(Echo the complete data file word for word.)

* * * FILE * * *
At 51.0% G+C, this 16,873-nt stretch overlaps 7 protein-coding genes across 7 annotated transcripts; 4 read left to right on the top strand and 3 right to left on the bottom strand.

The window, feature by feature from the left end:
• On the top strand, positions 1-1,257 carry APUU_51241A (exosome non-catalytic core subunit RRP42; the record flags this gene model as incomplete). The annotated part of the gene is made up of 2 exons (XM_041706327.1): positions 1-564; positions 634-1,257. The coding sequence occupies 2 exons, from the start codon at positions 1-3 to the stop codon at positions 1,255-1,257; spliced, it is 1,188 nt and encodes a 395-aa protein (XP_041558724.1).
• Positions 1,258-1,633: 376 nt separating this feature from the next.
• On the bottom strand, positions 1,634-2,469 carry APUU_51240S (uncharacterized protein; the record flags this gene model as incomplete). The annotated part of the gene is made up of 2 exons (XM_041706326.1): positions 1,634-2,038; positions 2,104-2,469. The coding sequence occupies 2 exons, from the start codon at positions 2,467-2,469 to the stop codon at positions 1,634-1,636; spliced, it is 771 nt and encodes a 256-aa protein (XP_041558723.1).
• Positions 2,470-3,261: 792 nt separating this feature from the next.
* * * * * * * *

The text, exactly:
At 51.0% G+C, this 16,873-nt stretch overlaps 7 protein-coding genes across 7 annotated transcripts; 4 read left to right on the top strand and 3 right to left on the bottom strand.

The window, feature by feature from the left end:
• On the top strand, positions 1-1,257 carry APUU_51241A (exosome non-catalytic core subunit RRP42; the record flags this gene model as incomplete). The annotated part of the gene is made up of 2 exons (XM_041706327.1): positions 1-564; positions 634-1,257. The coding sequence occupies 2 exons, from the start codon at positions 1-3 to the stop codon at positions 1,255-1,257; spliced, it is 1,188 nt and encodes a 395-aa protein (XP_041558724.1).
• Positions 1,258-1,633: 376 nt separating this feature from the next.
• On the bottom strand, positions 1,634-2,469 carry APUU_51240S (uncharacterized protein; the record flags this gene model as incomplete). The annotated part of the gene is made up of 2 exons (XM_041706326.1): positions 1,634-2,038; positions 2,104-2,469. The coding sequence occupies 2 exons, from the start codon at positions 2,467-2,469 to the stop codon at positions 1,634-1,636; spliced, it is 771 nt and encodes a 256-aa protein (XP_041558723.1).
• Positions 2,470-3,261: 792 nt separating this feature from the next.